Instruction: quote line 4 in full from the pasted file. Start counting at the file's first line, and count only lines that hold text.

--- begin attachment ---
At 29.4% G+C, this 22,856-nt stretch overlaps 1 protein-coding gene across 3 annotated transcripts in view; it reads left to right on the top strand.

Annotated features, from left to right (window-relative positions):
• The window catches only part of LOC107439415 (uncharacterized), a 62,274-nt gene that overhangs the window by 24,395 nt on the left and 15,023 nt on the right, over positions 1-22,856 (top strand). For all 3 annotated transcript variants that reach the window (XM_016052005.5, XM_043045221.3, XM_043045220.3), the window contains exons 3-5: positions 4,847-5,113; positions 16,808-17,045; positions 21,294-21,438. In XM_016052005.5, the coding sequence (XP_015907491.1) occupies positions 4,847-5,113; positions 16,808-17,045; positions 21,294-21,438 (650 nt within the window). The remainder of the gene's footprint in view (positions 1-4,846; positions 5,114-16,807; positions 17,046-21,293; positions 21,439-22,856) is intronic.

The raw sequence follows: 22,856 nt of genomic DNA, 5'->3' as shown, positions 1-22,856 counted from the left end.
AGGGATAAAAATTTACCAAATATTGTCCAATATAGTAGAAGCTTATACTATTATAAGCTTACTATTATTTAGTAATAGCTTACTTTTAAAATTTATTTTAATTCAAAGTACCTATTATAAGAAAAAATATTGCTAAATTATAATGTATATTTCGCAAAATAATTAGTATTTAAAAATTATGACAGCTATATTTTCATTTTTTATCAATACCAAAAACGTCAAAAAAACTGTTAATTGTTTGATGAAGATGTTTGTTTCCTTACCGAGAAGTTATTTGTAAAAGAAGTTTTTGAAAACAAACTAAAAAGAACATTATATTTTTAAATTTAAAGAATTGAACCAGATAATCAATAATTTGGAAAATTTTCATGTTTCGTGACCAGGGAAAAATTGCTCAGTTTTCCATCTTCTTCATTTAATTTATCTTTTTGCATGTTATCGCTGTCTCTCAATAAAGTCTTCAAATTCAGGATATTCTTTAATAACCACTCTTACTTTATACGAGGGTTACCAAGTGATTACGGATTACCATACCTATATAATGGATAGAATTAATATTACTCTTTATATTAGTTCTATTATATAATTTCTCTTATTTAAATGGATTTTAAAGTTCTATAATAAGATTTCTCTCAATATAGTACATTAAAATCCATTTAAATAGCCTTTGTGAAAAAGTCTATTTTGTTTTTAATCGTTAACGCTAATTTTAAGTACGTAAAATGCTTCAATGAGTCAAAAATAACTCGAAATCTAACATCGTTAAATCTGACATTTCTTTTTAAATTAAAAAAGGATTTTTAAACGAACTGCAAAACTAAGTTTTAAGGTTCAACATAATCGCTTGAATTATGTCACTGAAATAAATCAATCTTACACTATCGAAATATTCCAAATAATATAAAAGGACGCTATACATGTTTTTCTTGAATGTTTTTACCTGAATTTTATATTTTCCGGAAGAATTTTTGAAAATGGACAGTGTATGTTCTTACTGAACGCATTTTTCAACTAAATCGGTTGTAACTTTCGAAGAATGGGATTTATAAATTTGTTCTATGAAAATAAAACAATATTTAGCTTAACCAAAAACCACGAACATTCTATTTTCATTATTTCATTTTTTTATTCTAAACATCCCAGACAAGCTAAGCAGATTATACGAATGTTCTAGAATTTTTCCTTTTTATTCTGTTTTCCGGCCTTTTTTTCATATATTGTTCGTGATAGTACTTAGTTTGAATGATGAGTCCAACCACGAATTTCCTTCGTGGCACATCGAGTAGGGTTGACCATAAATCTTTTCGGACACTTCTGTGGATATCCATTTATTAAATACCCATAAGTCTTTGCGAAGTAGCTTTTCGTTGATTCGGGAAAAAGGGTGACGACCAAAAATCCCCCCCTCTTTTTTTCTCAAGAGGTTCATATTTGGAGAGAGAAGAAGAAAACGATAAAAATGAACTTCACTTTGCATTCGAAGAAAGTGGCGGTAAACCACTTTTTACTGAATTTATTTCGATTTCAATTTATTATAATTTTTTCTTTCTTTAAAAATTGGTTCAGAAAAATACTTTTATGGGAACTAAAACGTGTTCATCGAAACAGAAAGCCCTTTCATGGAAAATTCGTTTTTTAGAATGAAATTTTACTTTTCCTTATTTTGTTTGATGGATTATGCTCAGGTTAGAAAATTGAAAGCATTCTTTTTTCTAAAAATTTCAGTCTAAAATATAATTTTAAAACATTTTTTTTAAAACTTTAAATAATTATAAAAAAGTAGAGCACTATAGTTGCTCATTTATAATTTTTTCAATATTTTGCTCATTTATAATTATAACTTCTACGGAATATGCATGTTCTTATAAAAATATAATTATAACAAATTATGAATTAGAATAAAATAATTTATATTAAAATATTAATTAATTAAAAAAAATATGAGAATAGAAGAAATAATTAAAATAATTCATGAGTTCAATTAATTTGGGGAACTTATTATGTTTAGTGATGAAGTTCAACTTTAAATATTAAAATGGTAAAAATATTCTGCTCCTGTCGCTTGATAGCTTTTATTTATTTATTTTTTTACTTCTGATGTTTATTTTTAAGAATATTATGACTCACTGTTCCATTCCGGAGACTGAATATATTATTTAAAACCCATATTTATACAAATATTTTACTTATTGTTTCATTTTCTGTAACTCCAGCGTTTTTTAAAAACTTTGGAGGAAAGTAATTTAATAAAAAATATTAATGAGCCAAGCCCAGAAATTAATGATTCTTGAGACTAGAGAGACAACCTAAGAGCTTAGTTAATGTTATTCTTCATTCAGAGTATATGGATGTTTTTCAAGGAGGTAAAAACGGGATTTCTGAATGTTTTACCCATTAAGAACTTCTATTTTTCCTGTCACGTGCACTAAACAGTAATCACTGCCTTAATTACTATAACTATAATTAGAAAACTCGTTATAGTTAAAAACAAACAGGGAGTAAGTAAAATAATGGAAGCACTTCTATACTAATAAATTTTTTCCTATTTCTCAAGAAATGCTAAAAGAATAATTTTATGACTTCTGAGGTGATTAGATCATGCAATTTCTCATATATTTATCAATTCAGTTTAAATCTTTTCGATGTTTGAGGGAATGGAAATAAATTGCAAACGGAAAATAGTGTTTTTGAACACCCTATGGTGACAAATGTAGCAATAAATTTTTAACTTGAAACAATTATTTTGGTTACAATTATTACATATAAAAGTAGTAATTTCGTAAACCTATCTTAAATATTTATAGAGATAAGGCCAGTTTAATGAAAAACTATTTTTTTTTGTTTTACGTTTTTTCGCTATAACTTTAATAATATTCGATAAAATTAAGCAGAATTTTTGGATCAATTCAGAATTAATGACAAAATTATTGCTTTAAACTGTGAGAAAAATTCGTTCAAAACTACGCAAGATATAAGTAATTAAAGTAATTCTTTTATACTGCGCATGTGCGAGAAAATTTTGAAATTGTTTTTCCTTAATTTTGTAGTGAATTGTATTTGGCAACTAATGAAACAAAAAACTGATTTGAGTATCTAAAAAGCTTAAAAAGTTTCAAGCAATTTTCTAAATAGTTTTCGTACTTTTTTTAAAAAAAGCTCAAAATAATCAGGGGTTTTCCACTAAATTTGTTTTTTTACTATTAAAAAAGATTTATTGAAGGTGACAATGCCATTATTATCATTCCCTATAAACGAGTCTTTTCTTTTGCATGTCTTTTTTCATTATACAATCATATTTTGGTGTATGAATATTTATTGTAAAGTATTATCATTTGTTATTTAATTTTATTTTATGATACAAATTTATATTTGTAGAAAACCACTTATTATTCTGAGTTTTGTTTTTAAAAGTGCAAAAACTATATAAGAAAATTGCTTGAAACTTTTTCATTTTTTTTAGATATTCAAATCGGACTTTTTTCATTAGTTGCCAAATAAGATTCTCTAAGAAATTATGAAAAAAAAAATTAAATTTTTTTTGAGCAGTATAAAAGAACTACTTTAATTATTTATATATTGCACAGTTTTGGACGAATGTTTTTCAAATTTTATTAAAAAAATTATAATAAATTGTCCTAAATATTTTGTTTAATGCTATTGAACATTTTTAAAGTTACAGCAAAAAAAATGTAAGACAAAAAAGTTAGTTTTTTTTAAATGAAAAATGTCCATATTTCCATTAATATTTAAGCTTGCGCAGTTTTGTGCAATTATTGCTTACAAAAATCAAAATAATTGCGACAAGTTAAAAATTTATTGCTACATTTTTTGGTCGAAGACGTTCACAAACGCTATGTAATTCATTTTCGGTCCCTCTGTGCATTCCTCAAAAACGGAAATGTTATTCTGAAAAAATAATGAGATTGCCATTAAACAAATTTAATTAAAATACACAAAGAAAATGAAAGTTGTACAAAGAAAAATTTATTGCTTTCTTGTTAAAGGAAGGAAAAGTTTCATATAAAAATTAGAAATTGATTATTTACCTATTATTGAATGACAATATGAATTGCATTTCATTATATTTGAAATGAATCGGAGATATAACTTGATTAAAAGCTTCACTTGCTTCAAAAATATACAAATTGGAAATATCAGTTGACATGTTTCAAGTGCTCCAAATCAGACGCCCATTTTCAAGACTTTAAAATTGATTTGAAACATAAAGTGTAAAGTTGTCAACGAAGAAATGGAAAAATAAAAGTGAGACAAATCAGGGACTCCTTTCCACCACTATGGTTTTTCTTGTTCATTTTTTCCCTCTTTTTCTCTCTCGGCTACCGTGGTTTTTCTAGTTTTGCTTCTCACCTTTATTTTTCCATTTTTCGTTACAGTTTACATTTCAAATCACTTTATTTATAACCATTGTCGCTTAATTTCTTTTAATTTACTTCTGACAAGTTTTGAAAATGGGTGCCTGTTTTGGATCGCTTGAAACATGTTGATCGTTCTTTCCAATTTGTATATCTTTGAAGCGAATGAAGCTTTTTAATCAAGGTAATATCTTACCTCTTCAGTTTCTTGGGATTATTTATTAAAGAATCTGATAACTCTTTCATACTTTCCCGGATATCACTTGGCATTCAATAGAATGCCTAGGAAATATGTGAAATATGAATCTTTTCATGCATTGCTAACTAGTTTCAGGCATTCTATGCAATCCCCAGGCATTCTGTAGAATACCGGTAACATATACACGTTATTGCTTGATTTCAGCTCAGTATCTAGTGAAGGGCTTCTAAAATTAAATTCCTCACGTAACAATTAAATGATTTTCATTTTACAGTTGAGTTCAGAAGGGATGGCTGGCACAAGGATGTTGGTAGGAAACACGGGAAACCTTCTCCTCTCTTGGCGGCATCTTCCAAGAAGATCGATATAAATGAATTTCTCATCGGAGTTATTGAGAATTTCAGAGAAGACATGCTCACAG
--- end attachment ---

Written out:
The raw sequence follows: 22,856 nt of genomic DNA, 5'->3' as shown, positions 1-22,856 counted from the left end.